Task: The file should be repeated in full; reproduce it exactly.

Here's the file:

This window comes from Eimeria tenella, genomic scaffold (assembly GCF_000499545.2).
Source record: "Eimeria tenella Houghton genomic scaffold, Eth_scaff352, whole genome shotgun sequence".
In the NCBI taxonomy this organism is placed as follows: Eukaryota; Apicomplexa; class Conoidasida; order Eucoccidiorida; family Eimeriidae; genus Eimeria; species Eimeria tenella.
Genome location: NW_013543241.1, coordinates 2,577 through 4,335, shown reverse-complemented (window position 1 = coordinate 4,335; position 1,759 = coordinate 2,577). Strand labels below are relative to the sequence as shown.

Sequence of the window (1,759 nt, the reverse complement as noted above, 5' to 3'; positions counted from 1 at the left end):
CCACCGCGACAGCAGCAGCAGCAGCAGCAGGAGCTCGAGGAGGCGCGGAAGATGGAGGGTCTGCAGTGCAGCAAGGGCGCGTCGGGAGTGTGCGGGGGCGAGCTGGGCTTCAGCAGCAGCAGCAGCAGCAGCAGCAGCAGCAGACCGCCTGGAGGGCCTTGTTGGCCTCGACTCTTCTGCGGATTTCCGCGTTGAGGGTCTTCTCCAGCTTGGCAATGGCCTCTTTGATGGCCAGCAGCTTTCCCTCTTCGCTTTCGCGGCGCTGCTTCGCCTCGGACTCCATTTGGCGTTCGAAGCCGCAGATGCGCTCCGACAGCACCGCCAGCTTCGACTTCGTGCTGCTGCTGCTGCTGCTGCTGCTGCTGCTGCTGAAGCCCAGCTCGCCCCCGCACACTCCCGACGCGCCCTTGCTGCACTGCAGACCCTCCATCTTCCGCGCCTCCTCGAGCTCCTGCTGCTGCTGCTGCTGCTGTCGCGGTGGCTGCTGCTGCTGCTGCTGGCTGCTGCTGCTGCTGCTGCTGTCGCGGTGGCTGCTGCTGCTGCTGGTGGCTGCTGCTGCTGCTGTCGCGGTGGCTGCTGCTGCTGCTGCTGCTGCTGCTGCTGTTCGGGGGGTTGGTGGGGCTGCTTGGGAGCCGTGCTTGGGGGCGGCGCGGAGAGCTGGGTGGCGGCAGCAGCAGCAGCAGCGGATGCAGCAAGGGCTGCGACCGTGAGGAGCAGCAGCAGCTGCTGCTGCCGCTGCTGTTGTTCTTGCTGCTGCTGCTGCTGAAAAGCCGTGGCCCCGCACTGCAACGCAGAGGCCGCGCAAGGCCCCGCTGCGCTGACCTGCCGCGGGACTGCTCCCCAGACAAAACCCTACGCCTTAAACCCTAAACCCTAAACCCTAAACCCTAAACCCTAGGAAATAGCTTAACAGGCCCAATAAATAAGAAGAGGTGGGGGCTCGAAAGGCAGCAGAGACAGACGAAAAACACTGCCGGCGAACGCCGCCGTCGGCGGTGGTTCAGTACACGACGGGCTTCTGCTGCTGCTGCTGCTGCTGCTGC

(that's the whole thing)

This window comes from Eimeria tenella, genomic scaffold (assembly GCF_000499545.2).
Source record: "Eimeria tenella Houghton genomic scaffold, Eth_scaff352, whole genome shotgun sequence".
In the NCBI taxonomy this organism is placed as follows: Eukaryota; Apicomplexa; class Conoidasida; order Eucoccidiorida; family Eimeriidae; genus Eimeria; species Eimeria tenella.
Genome location: NW_013543241.1, coordinates 2,577 through 4,335, shown reverse-complemented (window position 1 = coordinate 4,335; position 1,759 = coordinate 2,577). Strand labels below are relative to the sequence as shown.

Sequence of the window (1,759 nt, the reverse complement as noted above, 5' to 3'; positions counted from 1 at the left end):
CCACCGCGACAGCAGCAGCAGCAGCAGCAGGAGCTCGAGGAGGCGCGGAAGATGGAGGGTCTGCAGTGCAGCAAGGGCGCGTCGGGAGTGTGCGGGGGCGAGCTGGGCTTCAGCAGCAGCAGCAGCAGCAGCAGCAGCAGCAGACCGCCTGGAGGGCCTTGTTGGCCTCGACTCTTCTGCGGATTTCCGCGTTGAGGGTCTTCTCCAGCTTGGCAATGGCCTCTTTGATGGCCAGCAGCTTTCCCTCTTCGCTTTCGCGGCGCTGCTTCGCCTCGGACTCCATTTGGCGTTCGAAGCCGCAGATGCGCTCCGACAGCACCGCCAGCTTCGACTTCGTGCTGCTGCTGCTGCTGCTGCTGCTGCTGCTGCTGAAGCCCAGCTCGCCCCCGCACACTCCCGACGCGCCCTTGCTGCACTGCAGACCCTCCATCTTCCGCGCCTCCTCGAGCTCCTGCTGCTGCTGCTGCTGCTGTCGCGGTGGCTGCTGCTGCTGCTGCTGGCTGCTGCTGCTGCTGCTGCTGTCGCGGTGGCTGCTGCTGCTGCTGGTGGCTGCTGCTGCTGCTGTCGCGGTGGCTGCTGCTGCTGCTGCTGCTGCTGCTGCTGTTCGGGGGGTTGGTGGGGCTGCTTGGGAGCCGTGCTTGGGGGCGGCGCGGAGAGCTGGGTGGCGGCAGCAGCAGCAGCAGCGGATGCAGCAAGGGCTGCGACCGTGAGGAGCAGCAGCAGCTGCTGCTGCCGCTGCTGTTGTTCTTGCTGCTGCTGCTGCTGAAAAGCCGTGGCCCCGCACTGCAACGCAGAGGCCGCGCAAGGCCCCGCTGCGCTGACCTGCCGCGGGACTGCTCCCCAGACAAAACCCTACGCCTTAAACCCTAAACCCTAAACCCTAAACCCTAAACCCTAGGAAATAGCTTAACAGGCCCAATAAATAAGAAGAGGTGGGGGCTCGAAAGGCAGCAGAGACAGACGAAAAACACTGCCGGCGAACGCCGCCGTCGGCGGTGGTTCAGTACACGACGGGCTTCTGCTGCTGCTGCTGCTGCTGCTGC